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## Table 1: Trigonometric Functions for Common Angles

This table shows the values of sine, cosine, and tangent for angles commonly used in trigonometry. The angles are given in both degrees and radians.

Angle (°) | Angle (rad) | Sine (sin) | Cosine (cos) | Tangent (tan) |
---|---|---|---|---|

0 | 0 | 0 | 1 | 0 |

30 | π/6 | 1/2 | √3/2 | √3/3 |

45 | π/4 | √2/2 | √2/2 | 1 |

60 | π/3 | √3/2 | 1/2 | √3 |

90 | π/2 | 1 | 0 | undefined |

## Table 2: Trigonometric Identities

This table shows some of the most commonly used trigonometric identities, which are mathematical equations that relate the values of different trigonometric functions.

Identity | Equation |
---|---|

Pythagorean Identity | sin²θ + cos²θ = 1 |

Reciprocal Identities | cscθ = 1/sinθ, secθ = 1/cosθ, cotθ = 1/tanθ |

Quotient Identities | tanθ = sinθ/cosθ, cotθ = cosθ/sinθ |

Even-Odd Identities | sin(-θ) = -sinθ, cos(-θ) = cosθ, tan(-θ) = -tanθ |

Sum-Difference Identities | sin(A ± B) = sinAcosB ± cosAsinB, cos(A ± B) = cosAcosB ∓ sinAsinB |

## Table 3: Trigonometric Functions for Negative Angles

This table shows the values of sine, cosine, and tangent for negative angles. Note that the values for negative angles are the same as the values for the corresponding positive angles.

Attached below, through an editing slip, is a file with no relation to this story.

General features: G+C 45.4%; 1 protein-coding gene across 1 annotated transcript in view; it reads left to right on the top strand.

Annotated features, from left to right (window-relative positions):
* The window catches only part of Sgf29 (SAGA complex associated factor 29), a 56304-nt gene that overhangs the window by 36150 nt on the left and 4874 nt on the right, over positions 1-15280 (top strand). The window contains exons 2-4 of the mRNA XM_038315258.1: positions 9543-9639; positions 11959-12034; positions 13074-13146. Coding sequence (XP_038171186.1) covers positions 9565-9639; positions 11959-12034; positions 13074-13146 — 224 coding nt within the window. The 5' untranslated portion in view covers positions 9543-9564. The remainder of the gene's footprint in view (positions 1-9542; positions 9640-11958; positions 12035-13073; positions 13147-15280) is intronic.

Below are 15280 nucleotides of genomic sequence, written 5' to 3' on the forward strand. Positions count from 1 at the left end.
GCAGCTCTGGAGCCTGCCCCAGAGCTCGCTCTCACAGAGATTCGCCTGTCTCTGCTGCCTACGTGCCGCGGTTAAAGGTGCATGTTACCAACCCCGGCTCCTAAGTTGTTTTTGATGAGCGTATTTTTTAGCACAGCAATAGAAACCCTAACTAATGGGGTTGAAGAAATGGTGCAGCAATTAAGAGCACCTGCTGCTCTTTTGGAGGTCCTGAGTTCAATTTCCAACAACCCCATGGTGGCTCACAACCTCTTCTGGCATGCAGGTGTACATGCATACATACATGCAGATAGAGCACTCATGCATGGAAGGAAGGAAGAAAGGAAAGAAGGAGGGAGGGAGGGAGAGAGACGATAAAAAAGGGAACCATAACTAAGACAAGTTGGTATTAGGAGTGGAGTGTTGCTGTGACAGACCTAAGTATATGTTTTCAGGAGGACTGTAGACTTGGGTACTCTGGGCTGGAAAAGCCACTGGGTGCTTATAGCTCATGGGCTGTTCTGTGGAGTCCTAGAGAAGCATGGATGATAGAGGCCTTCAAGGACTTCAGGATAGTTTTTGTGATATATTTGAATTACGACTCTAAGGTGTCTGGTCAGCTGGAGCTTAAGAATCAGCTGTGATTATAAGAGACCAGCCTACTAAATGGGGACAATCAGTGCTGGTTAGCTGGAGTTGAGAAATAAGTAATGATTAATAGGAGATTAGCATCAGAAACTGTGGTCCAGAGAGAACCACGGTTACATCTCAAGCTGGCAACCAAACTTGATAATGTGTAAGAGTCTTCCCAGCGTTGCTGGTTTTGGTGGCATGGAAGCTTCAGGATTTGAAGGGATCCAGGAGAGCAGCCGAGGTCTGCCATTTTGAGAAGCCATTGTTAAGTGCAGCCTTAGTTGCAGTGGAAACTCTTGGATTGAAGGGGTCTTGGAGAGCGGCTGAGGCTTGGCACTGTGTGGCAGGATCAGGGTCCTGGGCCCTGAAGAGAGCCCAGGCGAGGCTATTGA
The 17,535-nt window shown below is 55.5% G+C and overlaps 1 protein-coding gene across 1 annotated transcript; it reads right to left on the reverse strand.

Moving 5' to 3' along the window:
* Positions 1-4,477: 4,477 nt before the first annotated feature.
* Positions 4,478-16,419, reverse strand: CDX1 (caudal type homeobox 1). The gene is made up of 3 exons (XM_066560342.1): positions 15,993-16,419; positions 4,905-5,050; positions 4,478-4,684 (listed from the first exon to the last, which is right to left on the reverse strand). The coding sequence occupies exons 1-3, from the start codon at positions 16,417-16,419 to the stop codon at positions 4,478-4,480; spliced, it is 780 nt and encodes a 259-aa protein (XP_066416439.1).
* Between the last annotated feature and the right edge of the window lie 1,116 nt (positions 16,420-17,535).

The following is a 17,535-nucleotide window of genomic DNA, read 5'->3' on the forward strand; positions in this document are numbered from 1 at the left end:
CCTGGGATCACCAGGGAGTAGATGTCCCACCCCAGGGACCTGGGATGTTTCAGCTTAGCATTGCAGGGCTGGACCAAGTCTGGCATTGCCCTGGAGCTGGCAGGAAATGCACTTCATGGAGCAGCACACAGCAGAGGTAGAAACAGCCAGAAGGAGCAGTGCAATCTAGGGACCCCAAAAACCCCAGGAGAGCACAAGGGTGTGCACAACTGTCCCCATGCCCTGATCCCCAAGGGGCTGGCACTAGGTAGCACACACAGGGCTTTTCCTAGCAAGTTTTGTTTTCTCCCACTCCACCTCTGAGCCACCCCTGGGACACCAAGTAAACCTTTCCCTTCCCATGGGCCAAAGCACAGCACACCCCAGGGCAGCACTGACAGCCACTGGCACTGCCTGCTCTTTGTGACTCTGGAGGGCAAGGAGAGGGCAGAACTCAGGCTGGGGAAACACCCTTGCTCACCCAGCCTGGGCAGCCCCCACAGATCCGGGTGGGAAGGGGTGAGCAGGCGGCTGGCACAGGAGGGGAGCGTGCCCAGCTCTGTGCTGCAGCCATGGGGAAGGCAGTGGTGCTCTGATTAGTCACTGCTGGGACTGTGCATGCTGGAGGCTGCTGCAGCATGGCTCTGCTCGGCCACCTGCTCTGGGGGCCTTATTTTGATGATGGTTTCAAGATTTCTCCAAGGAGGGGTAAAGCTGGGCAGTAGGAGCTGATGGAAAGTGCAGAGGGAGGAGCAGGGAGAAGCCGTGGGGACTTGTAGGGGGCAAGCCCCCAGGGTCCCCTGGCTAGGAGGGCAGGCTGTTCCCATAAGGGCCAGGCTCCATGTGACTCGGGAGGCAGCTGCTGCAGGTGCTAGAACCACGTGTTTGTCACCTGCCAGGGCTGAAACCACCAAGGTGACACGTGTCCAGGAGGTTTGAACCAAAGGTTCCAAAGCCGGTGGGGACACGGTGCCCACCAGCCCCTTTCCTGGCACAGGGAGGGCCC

Angle (°) | Sine (sin) | Cosine (cos) | Tangent (tan) |
---|---|---|---|

-90 | -1 | 0 | undefined |

-60 | -√3/2 | -1/2 | √3 |

-45 | -√2/2 | √2/2 | -1 |

-30 | -1/2 | √3/2 | -√3/3 |

-0 | 0 | 1 | 0 |

## Table 4: Inverse Trigonometric Functions

This table shows the values of the inverse trigonometric functions, which are used to find the angle whose sine, cosine, or tangent is a given value.

Function | Input | Output (°) |
---|---|---|

sin⁻¹ | 1 | 90 |

sin⁻¹ | 1/2 | 30 |

sin⁻¹ | √3/2 | 60 |

cos⁻¹ | 1 | 0 |

cos⁻¹ |

**What are the six trigonometric functions and how are they defined?**

The six trigonometric functions are sine, cosine, tangent, cosecant, secant, and cotangent. They are defined based on the ratios of the sides of a right triangle. For example, sine is defined as the ratio of the opposite side to the hypotenuse, cosine is defined as the ratio of the adjacent side to the hypotenuse, and tangent is defined as the ratio of the opposite side to the adjacent side.

**How do I use trigonometry to solve for missing sides or angles in a right triangle?**

To solve for missing sides or angles in a right triangle using trigonometry, you need to use one of the trigonometric functions along with the known sides or angles. For example, if you know the length of one side and the measure of one angle in a right triangle, you can use the tangent function to solve for the length of another side. Alternatively, if you know the lengths of two sides in a right triangle, you can use the Pythagorean theorem to find the length of the third side, and then use the trigonometric functions to solve for the angles.

**What are some real-world applications of trigonometry?**

Trigonometry has many real-world applications, particularly in fields such as engineering, physics, and architecture. For example, it can be used to design buildings, bridges, and other structures, to calculate distances and angles in surveying and navigation, and to model and analyze the behavior of waves and vibrations in fields like acoustics and electronics. Trigonometry is also used in astronomy to calculate the positions and movements of celestial bodies, and in many other areas of science and technology.